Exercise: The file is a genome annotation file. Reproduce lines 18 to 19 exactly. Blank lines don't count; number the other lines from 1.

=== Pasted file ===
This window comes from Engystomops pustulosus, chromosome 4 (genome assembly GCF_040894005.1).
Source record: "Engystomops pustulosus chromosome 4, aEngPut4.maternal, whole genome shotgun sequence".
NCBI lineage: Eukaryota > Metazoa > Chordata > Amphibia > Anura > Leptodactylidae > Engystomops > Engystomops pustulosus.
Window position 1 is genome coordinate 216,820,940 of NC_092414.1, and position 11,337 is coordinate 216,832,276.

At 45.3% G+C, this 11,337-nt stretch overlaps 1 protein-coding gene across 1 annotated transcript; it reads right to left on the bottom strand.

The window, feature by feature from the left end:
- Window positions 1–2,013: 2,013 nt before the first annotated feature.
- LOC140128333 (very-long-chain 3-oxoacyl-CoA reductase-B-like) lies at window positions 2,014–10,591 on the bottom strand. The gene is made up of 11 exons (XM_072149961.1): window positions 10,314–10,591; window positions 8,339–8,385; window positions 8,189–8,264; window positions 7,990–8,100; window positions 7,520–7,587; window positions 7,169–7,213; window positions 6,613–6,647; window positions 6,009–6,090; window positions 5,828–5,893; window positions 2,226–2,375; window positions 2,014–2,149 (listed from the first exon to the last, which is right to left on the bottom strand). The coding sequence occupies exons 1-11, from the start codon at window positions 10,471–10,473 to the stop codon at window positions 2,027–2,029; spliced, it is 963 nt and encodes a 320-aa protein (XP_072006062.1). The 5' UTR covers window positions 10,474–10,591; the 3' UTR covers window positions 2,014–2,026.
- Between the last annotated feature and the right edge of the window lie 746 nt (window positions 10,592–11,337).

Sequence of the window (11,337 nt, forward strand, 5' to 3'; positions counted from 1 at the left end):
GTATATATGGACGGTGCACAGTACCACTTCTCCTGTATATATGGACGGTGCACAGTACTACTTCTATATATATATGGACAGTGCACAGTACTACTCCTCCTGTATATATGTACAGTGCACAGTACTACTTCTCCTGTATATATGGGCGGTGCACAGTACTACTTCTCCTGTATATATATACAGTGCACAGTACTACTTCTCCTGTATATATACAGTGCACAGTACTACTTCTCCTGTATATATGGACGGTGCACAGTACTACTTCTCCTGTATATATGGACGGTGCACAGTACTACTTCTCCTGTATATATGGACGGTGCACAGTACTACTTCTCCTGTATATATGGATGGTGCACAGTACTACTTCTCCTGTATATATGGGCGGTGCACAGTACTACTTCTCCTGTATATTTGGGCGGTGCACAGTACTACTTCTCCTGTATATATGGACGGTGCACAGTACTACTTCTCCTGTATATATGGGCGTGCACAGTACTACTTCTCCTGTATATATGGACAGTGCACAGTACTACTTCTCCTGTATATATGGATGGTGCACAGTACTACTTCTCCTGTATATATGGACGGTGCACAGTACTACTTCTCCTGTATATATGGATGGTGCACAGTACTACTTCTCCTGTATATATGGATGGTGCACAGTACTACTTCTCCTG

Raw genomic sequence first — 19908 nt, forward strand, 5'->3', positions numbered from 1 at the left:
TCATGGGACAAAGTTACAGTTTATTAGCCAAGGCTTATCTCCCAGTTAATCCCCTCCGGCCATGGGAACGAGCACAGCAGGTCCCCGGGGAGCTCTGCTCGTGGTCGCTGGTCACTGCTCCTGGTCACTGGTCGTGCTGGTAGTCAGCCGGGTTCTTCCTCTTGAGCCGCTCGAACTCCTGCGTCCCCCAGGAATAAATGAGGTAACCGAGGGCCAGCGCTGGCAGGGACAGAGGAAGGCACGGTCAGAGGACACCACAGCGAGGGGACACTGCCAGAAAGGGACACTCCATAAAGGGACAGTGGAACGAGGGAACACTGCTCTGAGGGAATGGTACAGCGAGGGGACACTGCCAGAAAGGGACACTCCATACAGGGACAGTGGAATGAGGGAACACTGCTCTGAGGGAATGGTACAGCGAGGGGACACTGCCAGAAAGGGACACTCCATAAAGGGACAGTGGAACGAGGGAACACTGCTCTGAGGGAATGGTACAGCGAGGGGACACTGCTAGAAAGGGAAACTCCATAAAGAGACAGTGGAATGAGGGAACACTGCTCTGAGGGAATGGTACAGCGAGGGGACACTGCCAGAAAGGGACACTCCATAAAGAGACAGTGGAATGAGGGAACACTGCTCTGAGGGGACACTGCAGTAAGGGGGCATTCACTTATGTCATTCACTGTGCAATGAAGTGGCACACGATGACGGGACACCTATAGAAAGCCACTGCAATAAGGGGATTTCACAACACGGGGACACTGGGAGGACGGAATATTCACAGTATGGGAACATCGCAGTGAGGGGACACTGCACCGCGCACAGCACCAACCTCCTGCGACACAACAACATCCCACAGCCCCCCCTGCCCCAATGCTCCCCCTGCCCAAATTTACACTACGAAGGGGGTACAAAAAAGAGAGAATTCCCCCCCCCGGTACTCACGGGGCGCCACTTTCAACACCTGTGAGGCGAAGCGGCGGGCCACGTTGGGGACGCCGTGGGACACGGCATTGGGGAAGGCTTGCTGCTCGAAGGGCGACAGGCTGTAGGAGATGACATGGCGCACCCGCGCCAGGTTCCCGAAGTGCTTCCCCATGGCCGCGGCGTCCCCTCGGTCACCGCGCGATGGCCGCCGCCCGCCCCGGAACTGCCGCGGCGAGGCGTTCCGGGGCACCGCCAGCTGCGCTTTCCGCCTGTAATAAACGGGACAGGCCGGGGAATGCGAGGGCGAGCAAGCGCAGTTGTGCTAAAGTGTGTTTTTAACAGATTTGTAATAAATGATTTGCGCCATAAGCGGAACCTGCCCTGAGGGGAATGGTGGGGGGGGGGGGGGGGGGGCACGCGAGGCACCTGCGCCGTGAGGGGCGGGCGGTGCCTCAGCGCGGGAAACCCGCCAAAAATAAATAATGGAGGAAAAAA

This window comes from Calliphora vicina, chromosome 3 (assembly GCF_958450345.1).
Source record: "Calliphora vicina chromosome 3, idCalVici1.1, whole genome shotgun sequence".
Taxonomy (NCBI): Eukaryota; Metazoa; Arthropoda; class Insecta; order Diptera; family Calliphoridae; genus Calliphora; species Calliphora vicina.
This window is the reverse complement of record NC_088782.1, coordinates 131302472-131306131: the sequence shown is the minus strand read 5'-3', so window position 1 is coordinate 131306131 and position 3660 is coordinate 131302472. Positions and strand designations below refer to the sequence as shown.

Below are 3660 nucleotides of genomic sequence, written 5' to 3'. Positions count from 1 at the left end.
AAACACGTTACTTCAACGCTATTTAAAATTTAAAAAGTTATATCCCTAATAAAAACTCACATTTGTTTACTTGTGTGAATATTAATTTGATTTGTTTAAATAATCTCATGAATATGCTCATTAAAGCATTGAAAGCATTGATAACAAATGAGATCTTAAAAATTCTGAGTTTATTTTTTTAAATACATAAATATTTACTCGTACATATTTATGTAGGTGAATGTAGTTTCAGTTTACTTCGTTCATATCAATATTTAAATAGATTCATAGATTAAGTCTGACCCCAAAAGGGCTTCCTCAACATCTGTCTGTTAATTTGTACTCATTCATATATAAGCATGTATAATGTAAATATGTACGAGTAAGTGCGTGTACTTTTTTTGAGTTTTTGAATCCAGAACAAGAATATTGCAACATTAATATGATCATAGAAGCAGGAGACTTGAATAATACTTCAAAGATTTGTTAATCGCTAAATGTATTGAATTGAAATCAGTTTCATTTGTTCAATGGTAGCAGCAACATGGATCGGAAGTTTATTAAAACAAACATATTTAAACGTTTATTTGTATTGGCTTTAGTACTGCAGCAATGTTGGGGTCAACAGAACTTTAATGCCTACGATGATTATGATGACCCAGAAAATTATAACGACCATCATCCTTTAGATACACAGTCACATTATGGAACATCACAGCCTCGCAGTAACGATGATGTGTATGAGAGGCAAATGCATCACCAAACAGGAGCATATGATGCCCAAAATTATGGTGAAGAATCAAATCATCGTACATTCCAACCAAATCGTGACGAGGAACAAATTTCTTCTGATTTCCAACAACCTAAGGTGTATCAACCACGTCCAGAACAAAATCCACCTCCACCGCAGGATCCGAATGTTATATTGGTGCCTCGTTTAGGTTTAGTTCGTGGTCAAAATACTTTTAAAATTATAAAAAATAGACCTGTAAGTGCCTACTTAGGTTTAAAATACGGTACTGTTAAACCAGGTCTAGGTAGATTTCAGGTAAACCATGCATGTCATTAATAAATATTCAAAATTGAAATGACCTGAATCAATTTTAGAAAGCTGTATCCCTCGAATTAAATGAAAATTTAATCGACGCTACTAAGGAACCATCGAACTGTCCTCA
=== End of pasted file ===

Below are 3660 nucleotides of genomic sequence, written 5' to 3'. Positions count from 1 at the left end.
AAACACGTTACTTCAACGCTATTTAAAATTTAAAAAGTTATATCCCTAATAAAAACTCACATTTGTTTACTTGTGTGAATATTAATTTGATTTGTTTAAATAATCTCATGAATATGCTCATTAAAGCATTGAAAGCATTGATAACAAATGAGATCTTAAAAATTCTGAGTTTATTTTTTTAAATACATAAATATTTACTCGTACATATTTATGTAGGTGAATGTAGTTTCAGTTTACTTCGTTCATATCAATATTTAAATAGATTCATAGATTAAGTCTGACCCCAAAAGGGCTTCCTCAACATCTGTCTGTTAATTTGTACTCATTCATATATAAGCATGTATAATGTAAATATGTACGAGTAAGTGCGTGTACTTTTTTTGAGTTTTTGAATCCAGAACAAGAATATTGCAACATTAATATGATCATAGAAGCAGGAGACTTGAATAATACTTCAAAGATTTGTTAATCGCTAAATGTATTGAATTGAAATCAGTTTCATTTGTTCAATGGTAGCAGCAACATGGATCGGAAGTTTATTAAAACAAACATATTTAAACGTTTATTTGTATTGGCTTTAGTACTGCAGCAATGTTGGGGTCAACAGAACTTTAATGCCTACGATGATTATGATGACCCAGAAAATTATAACGACCATCATCCTTTAGATACACAGTCACATTATGGAACATCACAGCCTCGCAGTAACGATGATGTGTATGAGAGGCAAATGCATCACCAAACAGGAGCATATGATGCCCAAAATTATGGTGAAGAATCAAATCATCGTACATTCCAACCAAATCGTGACGAGGAACAAATTTCTTCTGATTTCCAACAACCTAAGGTGTATCAACCACGTCCAGAACAAAATCCACCTCCACCGCAGGATCCGAATGTTATATTGGTGCCTCGTTTAGGTTTAGTTCGTGGTCAAAATACTTTTAAAATTATAAAAAATAGACCTGTAAGTGCCTACTTAGGTTTAAAATACGGTACTGTTAAACCAGGTCTAGGTAGATTTCAGGTAAACCATGCATGTCATTAATAAATATTCAAAATTGAAATGACCTGAATCAATTTTAGAAAGCTGTATCCCTCGAATTAAATGAAAATTTAATCGACGCTACTAAGGAACCATCGAACTGTCCTCA